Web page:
This tiny coil of wire might appear simple, but the benefits it can provide to people who use it are quite substantial.

The Return of the Telecoil

by | Apr 10, 2024 | Hearing Loss

It wasn’t that long ago that we were calling the telecoil old and outdated technology – but it seems that the telecoil has made a miraculous return, and it’s been popping up in new hearing aid tech all around us recently. 

Maybe your current hearing aid has one, or maybe you’ve been looking for a new hearing aid and are wondering about this feature. This tiny coil of wire might appear simple, but the benefits it can provide to people who use it are quite substantial. 

What Is a Telecoil?  

A telecoil, or “t-coil,” is a tiny, wireless receiver that is built in to many hearing aids and cochlear implant processors and used as a program on the hearing aid that picks up a sound through a magnetic signal. In contrast to conventional microphones and amplifiers, which amplify all sounds they encounter, a telecoil will only transmit sounds that are created magnetically. 

The telecoil was initially introduced to improve listening ability on the phone; the speakers in older telephone handsets included powerful magnets, and the telecoil-enabled hearing aid offered a clear transmission of only those sounds coming through the telephone.  

However, modern phones no longer use magnets in this way. Because the telecoil function is so popular among hearing aid users, many modern telephones have added electronics to make them telecoil compatible. 

How Does the Telecoil Work?  

The modern version of the telecoil works by turning off the regular microphone on your hearing aids and only picking up the sounds from the phone. In some cases, the magnetic sounds you receive will be of a higher quality than what you could experience acoustically!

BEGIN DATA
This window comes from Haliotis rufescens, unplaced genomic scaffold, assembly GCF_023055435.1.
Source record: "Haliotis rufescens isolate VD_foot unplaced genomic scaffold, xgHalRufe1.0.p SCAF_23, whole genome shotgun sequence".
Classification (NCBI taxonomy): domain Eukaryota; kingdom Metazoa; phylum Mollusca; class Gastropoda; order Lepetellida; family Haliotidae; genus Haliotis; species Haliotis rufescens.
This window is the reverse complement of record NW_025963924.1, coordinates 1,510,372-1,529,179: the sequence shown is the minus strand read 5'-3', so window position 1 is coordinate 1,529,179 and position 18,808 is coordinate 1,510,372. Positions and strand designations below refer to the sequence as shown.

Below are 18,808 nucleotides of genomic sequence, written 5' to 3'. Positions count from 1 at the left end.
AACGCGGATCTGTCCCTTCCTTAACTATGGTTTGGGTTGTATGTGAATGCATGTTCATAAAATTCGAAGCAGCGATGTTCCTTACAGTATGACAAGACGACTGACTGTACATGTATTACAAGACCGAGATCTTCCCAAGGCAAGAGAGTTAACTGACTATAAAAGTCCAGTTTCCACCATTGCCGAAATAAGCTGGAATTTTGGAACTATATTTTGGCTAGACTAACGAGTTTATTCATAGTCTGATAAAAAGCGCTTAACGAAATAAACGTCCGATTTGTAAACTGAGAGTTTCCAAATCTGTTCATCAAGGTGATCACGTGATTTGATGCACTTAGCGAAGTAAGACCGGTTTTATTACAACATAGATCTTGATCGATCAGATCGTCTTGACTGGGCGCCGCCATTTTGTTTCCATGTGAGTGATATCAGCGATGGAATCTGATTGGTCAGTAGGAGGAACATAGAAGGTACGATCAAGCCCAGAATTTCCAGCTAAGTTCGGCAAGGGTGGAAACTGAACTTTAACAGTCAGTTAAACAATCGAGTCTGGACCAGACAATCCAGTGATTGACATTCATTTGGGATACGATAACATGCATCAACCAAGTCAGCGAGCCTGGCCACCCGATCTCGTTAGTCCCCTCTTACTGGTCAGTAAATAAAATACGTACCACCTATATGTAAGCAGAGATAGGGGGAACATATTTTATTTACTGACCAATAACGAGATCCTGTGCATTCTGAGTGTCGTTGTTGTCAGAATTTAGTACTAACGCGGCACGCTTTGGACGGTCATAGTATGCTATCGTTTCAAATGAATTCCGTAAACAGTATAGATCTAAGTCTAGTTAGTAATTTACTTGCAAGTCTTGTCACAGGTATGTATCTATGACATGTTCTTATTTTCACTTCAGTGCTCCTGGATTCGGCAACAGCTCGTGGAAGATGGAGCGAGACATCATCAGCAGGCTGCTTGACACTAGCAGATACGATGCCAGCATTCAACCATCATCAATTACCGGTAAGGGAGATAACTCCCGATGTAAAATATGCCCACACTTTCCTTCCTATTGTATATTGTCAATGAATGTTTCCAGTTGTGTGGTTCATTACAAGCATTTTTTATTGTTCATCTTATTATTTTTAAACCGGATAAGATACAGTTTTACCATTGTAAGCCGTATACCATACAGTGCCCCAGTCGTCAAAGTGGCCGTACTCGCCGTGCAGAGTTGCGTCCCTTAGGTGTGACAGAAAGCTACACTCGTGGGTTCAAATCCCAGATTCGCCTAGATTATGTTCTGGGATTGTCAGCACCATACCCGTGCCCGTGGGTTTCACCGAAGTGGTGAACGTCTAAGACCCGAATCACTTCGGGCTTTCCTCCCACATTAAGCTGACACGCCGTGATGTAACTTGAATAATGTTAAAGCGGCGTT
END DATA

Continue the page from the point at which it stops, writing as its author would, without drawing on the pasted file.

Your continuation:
However, you may hear interference while in the telecoil setting. There may be a “buzzing sound” from the devices. Fluorescent lighting, televisions, and computer screens may make this buzzing louder. Try to move away from these devices when using the telecoil. 

The telecoil function isn’t just useful for telephones. Theaters, train stations, stadiums, and auditoriums often use them within their assistive listening systems. These venues will commonly provide headsets or receivers that the hearing impaired can use with their own hearing aids to pick up the signals.  

Telecoils around Town 

Some people use a telecoil with assistive listening devices called FM or audio loops. If you go to any events or religious services and the room is “looped,” that means you can use your telecoil. 

Set your hearing aids to the telecoil program and when the speaker talks into the microphone, the sound will be picked up by the “loop,” and then it goes right into your hearing aid(s). It will turn off the background noise and allow you to hear the speaker. 

Concerned about Your Hearing? 

If you or a loved one has noticed struggles with your hearing and thinks that professional, personalized hearing care could be the right choice for you, then we’re here to help. 

Please feel free to contact us at 972-943-0466, or come visit us in our Plano office during working hours. 

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Celia McCormick

Dr. McCormick has lived in Plano since 1988. She is a graduate of Texas Christian University and completed her Doctorate of Audiology at the University of Texas at Dallas. Soon after, she opened a private practice in Plano and now enjoys serving the community that has been her home for the past three decades.

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